So you think you can cut costs and time by not having a website for your small business? You’re crazy not to invest some minimal cash into having an official online presence.
Yes, it’s 2013 and some small businesses still don’t have websites! Why? Why don’t they have a website? Are they too busy to create one? Not worth the time or money? Do they only have seasonal customers? Those questions are valid, but not for keeping your presence out of the web. Yes, there’s Yelp, Facebook, Twitter, TripAdvisor, and many other sites that list, categorize, post info and reviews, but they aren’t YOU. All these services help your word-of-mouth factor and ranking, but they don’t come straight from the source. You are the direct source for the accurate description of your business and its services or offerings.
Below are twenty-one reasons why small businesses need a website. If these don’t convince you to get at least a basic website up, then perhaps you don’t like making more money.
- Your website is your official online presence.
Who better to provide accurate, concise information about your business than you? You control your image directly. That hi-res photo of your pizza is making me hungry.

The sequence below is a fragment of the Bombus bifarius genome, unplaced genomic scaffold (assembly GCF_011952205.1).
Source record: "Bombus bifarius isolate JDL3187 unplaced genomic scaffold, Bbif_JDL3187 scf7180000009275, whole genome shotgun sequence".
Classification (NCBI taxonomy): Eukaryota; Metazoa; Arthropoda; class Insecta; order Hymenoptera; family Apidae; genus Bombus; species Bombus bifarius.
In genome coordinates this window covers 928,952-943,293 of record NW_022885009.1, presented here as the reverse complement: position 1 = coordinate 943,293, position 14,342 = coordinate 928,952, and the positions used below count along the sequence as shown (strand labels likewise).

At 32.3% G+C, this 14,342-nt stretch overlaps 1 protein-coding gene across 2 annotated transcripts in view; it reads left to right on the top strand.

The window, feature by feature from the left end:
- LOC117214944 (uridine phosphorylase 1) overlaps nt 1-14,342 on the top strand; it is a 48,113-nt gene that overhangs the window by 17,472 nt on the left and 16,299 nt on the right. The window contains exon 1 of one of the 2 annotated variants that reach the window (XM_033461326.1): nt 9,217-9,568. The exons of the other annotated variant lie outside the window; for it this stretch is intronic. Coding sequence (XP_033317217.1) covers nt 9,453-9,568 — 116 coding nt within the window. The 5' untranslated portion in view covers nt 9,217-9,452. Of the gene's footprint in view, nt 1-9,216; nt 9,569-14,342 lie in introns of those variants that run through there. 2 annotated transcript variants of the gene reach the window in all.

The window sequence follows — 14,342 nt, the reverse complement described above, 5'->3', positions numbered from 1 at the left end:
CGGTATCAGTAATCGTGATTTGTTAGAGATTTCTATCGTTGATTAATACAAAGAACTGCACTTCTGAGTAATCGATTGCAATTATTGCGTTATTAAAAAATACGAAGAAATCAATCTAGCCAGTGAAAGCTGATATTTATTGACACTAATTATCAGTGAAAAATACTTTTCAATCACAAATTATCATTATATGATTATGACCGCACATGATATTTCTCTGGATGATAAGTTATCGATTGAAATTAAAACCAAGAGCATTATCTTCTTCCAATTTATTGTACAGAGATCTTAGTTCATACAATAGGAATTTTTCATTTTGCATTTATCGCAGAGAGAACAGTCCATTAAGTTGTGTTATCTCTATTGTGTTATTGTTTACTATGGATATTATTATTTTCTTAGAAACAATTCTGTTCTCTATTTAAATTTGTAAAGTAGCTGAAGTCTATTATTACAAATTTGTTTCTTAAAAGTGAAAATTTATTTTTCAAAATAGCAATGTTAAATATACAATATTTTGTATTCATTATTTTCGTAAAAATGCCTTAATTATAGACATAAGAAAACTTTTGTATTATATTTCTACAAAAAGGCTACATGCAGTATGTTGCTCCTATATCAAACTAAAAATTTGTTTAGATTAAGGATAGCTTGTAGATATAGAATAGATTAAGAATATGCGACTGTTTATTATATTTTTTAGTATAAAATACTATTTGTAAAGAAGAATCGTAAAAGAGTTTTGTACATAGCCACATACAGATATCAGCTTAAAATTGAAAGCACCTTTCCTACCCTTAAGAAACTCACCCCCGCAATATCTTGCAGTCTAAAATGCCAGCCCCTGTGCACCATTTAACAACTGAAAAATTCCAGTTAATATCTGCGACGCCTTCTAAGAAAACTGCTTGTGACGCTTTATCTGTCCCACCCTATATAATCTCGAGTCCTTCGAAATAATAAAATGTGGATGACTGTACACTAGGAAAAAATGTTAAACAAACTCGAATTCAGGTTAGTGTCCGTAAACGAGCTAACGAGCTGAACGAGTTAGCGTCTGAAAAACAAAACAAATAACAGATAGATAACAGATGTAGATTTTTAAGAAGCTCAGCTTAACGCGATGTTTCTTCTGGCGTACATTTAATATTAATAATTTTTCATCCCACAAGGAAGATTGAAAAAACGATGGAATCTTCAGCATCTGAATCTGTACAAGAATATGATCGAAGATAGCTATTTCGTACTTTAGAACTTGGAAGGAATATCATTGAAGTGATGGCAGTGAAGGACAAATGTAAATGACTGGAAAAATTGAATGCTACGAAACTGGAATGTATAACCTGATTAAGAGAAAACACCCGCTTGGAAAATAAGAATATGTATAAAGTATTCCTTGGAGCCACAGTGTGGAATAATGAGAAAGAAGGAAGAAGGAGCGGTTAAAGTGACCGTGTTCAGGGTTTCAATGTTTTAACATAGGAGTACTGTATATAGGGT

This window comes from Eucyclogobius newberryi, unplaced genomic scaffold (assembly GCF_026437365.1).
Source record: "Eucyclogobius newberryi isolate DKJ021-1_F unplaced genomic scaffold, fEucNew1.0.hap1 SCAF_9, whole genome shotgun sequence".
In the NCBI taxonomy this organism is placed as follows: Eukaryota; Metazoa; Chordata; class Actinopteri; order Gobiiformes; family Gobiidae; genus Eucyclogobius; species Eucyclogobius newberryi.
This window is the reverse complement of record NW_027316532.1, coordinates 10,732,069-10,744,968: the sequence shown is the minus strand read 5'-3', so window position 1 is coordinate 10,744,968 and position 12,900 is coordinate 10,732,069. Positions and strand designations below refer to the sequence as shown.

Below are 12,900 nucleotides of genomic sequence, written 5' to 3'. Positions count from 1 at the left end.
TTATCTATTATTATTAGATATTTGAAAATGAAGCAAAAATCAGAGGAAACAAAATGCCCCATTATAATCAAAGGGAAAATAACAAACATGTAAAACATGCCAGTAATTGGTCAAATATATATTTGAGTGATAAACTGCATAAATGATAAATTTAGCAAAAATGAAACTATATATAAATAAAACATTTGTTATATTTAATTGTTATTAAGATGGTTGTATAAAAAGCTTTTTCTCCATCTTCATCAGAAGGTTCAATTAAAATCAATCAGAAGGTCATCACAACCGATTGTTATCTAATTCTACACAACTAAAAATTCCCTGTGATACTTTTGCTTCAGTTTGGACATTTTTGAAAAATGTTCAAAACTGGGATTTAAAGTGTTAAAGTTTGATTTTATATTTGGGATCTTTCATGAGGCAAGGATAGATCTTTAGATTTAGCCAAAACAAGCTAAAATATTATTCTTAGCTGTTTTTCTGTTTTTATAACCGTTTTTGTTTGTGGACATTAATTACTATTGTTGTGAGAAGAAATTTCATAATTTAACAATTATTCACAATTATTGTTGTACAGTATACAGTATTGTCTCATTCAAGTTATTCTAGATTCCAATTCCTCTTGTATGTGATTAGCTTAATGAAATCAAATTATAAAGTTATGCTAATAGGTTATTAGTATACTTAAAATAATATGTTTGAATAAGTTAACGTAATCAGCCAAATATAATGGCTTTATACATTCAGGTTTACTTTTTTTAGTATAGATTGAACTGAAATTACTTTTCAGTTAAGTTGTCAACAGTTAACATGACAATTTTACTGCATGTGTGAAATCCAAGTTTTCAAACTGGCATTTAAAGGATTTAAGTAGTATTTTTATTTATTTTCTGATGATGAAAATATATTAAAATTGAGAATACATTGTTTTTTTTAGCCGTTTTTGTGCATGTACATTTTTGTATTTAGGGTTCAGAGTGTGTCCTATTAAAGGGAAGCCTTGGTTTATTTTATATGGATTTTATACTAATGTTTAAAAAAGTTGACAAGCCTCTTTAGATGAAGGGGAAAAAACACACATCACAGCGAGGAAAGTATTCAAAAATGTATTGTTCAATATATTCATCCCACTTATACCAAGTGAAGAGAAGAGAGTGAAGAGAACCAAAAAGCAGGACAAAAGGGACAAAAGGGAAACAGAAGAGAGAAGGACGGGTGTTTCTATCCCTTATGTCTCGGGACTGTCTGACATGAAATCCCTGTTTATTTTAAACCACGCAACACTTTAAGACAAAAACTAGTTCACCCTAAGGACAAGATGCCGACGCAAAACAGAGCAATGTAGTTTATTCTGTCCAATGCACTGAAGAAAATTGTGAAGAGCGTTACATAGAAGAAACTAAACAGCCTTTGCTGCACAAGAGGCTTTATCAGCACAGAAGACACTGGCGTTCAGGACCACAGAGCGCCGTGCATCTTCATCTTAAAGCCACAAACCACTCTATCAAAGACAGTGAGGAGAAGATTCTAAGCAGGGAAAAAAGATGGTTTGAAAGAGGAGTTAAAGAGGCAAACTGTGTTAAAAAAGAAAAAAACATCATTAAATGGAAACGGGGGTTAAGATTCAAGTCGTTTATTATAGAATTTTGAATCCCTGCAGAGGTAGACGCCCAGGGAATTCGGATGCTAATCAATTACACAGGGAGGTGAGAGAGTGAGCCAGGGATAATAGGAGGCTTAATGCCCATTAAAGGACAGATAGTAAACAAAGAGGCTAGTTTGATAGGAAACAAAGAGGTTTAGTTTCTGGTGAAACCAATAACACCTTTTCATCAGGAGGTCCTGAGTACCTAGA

- An accurate listing of important business information.
Your address, phone, fax, email, directions, etc. are important to getting them to you. “When are you open today?”
- It’s easy to share your business information.
Add that www.yourbiz.com URL to your business cards, flyers, ads, commercials, wall graffiti, tattoos, and anything else that can get your client this quick info.
- A quick way to reach all your customers.
“Fill out our contact form,” “leave us feedback,” “read our blog,” “see our website for specials.” It encourages interaction.
- It’s cheap to change business information and services.
Your website can be as dynamic and evolving as you want it to be. Newest info can be changed on your site quickly and cheaply so it becomes a valuable resource for your customer. “This week only – 1/2 off side dishes.”
- A great way to interact directly with your customers.
“Let us know how we’re doing,” “tells us what you want,” “take our survey.” Ask them directly to get the answers you want. “What toppings do YOU like on your pizza?”
Sell your products and services online with no physical space required. Cheap and easy to set up, track, ship and share.
- Tracking customer behavior.
Using services like Google Analytics you can monitor what pages they visit on your site, how long they stay, if they convert to a lead, what keyword they use to reach your site, and so much more.
- Capture customer information.
By having a contact form on your site, you can amass an email list or database of prospective clients. You can get accurate info for that order too. Tough accents or poor phone reception don’t matter when typing.
- Provide helpful resources for your customers.
Helpful links, resource pages, related articles and sites, anything that gives your site visitor an added sense that you’re there to help boosts your opinion. “Organic pizza is having a renaissance…read article here.”
- You can manage your website with little effort.